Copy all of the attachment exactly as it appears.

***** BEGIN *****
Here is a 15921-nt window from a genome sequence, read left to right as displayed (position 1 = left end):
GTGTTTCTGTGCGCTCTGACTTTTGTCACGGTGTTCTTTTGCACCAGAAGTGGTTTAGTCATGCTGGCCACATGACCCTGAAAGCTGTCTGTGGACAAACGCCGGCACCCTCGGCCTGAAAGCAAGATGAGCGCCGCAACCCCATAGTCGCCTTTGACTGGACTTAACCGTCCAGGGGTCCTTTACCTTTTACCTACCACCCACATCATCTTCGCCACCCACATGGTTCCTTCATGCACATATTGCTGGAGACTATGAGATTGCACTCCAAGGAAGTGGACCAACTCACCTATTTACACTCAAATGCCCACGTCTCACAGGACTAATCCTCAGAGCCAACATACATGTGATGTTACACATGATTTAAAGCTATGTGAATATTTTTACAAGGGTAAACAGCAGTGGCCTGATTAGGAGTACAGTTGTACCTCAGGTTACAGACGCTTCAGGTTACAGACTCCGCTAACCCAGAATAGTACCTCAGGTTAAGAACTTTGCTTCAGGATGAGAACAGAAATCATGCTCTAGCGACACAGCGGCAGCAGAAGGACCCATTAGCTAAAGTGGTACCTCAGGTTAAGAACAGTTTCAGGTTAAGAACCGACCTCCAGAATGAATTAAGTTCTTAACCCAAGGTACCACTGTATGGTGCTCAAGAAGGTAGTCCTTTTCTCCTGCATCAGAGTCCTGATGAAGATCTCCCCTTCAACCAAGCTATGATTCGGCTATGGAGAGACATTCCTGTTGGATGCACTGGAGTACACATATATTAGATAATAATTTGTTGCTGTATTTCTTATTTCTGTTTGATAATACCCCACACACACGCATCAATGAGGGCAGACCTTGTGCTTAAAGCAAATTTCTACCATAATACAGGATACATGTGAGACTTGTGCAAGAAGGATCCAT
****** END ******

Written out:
Here is a 15921-nt window from a genome sequence, read left to right as displayed (position 1 = left end):
GTGTTTCTGTGCGCTCTGACTTTTGTCACGGTGTTCTTTTGCACCAGAAGTGGTTTAGTCATGCTGGCCACATGACCCTGAAAGCTGTCTGTGGACAAACGCCGGCACCCTCGGCCTGAAAGCAAGATGAGCGCCGCAACCCCATAGTCGCCTTTGACTGGACTTAACCGTCCAGGGGTCCTTTACCTTTTACCTACCACCCACATCATCTTCGCCACCCACATGGTTCCTTCATGCACATATTGCTGGAGACTATGAGATTGCACTCCAAGGAAGTGGACCAACTCACCTATTTACACTCAAATGCCCACGTCTCACAGGACTAATCCTCAGAGCCAACATACATGTGATGTTACACATGATTTAAAGCTATGTGAATATTTTTACAAGGGTAAACAGCAGTGGCCTGATTAGGAGTACAGTTGTACCTCAGGTTACAGACGCTTCAGGTTACAGACTCCGCTAACCCAGAATAGTACCTCAGGTTAAGAACTTTGCTTCAGGATGAGAACAGAAATCATGCTCTAGCGACACAGCGGCAGCAGAAGGACCCATTAGCTAAAGTGGTACCTCAGGTTAAGAACAGTTTCAGGTTAAGAACCGACCTCCAGAATGAATTAAGTTCTTAACCCAAGGTACCACTGTATGGTGCTCAAGAAGGTAGTCCTTTTCTCCTGCATCAGAGTCCTGATGAAGATCTCCCCTTCAACCAAGCTATGATTCGGCTATGGAGAGACATTCCTGTTGGATGCACTGGAGTACACATATATTAGATAATAATTTGTTGCTGTATTTCTTATTTCTGTTTGATAATACCCCACACACACGCATCAATGAGGGCAGACCTTGTGCTTAAAGCAAATTTCTACCATAATACAGGATACATGTGAGACTTGTGCAAGAAGGATCCAT